Legislator unhappy with response to OFW plaints of exploitation
MANILA, Philippines—The chair of the House committee on overseas workers affairs is banking on the Department of Justice (DOJ) to pursue the criminal prosecution of the Philippine labor and embassy officials accused of involvement in the sexual exploitation of overseas Filipino workers in the Middle East.
Party-list Rep. Walden Bello (Akbayan), the committee chair who first raised the issue of the alleged mistreatment of the OFWs, said he was dissatisfied with the response of the Department of Labor and Employment (DOLE) and Department of Foreign Affairs (DFA) to the workers’ complaints.
Bello said he hoped the DOJ would take a stronger stand on the issue.
During the last committee hearing earlier this month, Bello endorsed to Justice Secretary Leila de Lima the case of the OFWs who testified before the committee on what they had experienced when they sought help from Philippine labor officials in Saudi Arabia.
The committee having ended its own investigation, Bello said he would come up with a report on the issues that he believes the authorities should address.
“It’s important that prosecutions and convictions be obtained because that’s very necessary to convince the OFWs that the government is able to respond to their needs and prove that we can come through with action on this,” he said in a phone interview.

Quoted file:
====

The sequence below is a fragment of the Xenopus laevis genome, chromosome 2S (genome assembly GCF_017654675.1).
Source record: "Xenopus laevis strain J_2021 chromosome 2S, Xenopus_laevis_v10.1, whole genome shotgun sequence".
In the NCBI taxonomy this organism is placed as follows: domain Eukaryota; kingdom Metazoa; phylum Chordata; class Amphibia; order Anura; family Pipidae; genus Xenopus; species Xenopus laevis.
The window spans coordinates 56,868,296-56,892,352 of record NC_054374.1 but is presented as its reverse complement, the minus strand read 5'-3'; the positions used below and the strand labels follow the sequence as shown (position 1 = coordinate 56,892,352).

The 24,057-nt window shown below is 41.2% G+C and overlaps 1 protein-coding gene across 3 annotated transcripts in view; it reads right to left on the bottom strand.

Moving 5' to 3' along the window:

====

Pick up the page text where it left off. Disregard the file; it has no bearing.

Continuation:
OFWs based in Saudi Arabia had complained that the Philippine officials there had used vulgar language in talking to them after they sought help following their escape from abusive Arab employers.
Still others said the officials had advised them to engage in “part-time” work, a euphemism for prostitution so they could earn the money for their plane tickets home, when it is the Philippine government that is supposed to pay for their repatriation.
According to Bello, he was heartened by De Lima’s statement that the complaining OFWs could seek help under the government’s witness protection program, as fears for their safety was a major reason some workers had been reluctant to pursue their cases.
“This will encourage more of them to step forward. The problem of the witnesses is that they worry about retaliation and security,” he said.
Another source of concern for the workers is their livelihood, said Bello. Some would want to continue to work abroad, he added.—Leila B. Salaverria
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